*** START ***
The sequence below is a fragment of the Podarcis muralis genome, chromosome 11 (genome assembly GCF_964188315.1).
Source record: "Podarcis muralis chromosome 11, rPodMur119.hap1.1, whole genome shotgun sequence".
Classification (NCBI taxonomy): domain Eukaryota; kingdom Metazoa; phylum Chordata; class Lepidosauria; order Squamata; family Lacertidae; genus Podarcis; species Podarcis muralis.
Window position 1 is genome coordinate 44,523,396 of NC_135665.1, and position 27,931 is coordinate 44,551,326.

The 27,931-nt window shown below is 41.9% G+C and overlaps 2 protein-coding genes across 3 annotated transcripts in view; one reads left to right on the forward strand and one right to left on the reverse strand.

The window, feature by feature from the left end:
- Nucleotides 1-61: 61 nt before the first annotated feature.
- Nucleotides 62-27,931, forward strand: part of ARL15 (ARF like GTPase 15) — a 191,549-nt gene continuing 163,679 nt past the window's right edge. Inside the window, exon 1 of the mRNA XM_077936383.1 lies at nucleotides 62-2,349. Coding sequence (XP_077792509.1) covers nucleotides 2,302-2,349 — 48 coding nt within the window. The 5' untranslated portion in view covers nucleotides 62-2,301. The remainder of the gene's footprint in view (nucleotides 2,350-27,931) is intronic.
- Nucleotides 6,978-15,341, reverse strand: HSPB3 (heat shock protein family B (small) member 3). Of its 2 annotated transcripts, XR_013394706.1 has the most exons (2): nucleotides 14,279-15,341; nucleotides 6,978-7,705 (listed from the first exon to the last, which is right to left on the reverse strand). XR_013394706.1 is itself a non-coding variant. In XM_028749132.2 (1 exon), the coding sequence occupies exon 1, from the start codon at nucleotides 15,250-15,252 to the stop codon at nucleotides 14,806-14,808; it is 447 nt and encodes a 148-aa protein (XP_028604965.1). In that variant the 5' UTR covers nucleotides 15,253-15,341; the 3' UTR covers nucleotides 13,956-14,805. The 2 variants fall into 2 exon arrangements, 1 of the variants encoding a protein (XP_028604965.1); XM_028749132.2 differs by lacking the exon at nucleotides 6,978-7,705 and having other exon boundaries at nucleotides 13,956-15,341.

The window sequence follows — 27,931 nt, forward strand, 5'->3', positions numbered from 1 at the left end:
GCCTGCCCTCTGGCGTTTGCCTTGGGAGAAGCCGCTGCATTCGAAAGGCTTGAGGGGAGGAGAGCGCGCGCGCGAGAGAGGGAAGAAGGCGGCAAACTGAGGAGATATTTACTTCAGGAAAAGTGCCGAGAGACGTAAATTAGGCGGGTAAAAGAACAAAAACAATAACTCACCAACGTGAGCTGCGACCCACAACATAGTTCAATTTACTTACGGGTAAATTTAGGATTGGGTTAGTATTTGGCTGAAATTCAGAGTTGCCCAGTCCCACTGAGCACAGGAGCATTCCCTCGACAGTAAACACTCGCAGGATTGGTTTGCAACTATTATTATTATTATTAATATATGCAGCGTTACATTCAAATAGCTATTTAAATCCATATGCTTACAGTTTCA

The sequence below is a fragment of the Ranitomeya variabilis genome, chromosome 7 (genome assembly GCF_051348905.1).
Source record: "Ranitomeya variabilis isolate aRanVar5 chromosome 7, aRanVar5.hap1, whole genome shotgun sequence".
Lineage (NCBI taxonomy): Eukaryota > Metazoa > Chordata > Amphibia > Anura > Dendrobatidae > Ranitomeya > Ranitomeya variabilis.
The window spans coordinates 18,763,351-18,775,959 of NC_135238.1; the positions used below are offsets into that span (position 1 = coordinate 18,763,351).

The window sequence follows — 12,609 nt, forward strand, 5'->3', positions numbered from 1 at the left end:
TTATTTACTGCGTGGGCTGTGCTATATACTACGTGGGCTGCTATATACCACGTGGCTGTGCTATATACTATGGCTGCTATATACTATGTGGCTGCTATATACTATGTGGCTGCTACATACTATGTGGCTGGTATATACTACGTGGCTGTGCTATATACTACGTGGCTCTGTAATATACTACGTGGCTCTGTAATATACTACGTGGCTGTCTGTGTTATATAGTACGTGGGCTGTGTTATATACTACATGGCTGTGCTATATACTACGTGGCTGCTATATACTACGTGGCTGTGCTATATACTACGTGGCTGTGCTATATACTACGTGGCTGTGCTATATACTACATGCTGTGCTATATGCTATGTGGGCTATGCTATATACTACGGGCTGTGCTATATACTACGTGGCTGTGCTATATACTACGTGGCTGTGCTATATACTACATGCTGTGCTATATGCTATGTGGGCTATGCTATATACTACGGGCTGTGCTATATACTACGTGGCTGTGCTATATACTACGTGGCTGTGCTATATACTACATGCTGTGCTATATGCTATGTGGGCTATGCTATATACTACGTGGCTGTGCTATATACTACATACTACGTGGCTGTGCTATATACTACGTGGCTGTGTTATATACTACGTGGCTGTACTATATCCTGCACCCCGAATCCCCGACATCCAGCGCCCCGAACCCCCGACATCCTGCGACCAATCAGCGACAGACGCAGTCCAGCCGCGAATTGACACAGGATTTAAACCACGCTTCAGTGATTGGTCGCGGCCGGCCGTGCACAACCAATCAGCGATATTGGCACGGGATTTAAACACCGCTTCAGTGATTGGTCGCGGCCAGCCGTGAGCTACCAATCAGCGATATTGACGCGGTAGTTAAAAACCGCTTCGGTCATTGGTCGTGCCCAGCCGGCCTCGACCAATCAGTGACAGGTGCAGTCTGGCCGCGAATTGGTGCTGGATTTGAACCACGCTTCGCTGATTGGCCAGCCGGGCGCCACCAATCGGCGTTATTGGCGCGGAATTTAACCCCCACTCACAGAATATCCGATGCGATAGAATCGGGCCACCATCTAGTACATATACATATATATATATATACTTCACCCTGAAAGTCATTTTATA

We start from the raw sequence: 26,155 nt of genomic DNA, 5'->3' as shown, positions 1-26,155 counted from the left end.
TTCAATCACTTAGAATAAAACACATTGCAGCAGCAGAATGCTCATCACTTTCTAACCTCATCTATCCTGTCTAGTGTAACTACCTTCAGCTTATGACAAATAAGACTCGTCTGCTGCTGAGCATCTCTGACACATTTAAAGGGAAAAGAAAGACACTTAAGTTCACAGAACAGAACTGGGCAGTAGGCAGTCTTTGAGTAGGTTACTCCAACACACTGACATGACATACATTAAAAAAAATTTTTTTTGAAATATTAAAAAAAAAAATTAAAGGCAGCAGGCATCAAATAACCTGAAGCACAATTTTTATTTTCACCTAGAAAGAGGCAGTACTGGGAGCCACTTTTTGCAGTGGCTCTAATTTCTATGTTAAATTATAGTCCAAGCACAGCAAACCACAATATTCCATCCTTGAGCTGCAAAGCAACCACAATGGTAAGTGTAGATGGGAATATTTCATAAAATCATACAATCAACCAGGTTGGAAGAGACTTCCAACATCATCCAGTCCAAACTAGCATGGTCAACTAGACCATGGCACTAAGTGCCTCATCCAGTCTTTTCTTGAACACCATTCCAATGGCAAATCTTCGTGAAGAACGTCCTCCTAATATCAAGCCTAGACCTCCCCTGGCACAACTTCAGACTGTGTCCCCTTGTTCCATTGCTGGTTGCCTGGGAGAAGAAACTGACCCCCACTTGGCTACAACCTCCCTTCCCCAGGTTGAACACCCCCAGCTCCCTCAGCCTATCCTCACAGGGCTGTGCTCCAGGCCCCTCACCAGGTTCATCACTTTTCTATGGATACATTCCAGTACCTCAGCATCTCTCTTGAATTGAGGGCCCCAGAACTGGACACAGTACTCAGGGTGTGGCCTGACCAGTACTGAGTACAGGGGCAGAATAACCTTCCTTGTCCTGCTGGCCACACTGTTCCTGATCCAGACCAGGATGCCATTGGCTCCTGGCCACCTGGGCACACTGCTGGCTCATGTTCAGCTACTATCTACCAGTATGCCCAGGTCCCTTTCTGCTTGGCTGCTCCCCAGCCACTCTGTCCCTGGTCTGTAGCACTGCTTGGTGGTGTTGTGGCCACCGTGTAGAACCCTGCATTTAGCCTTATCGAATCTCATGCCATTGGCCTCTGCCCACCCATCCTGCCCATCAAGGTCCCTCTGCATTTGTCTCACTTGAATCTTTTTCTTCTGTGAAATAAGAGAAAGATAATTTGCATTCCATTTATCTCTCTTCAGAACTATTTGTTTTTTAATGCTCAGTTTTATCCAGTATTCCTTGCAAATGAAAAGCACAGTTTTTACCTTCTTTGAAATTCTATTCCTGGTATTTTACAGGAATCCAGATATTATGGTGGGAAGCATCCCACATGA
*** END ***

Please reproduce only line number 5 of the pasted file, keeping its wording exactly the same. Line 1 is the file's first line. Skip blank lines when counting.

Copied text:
The 27,931-nt window shown below is 41.9% G+C and overlaps 2 protein-coding genes across 3 annotated transcripts in view; one reads left to right on the forward strand and one right to left on the reverse strand.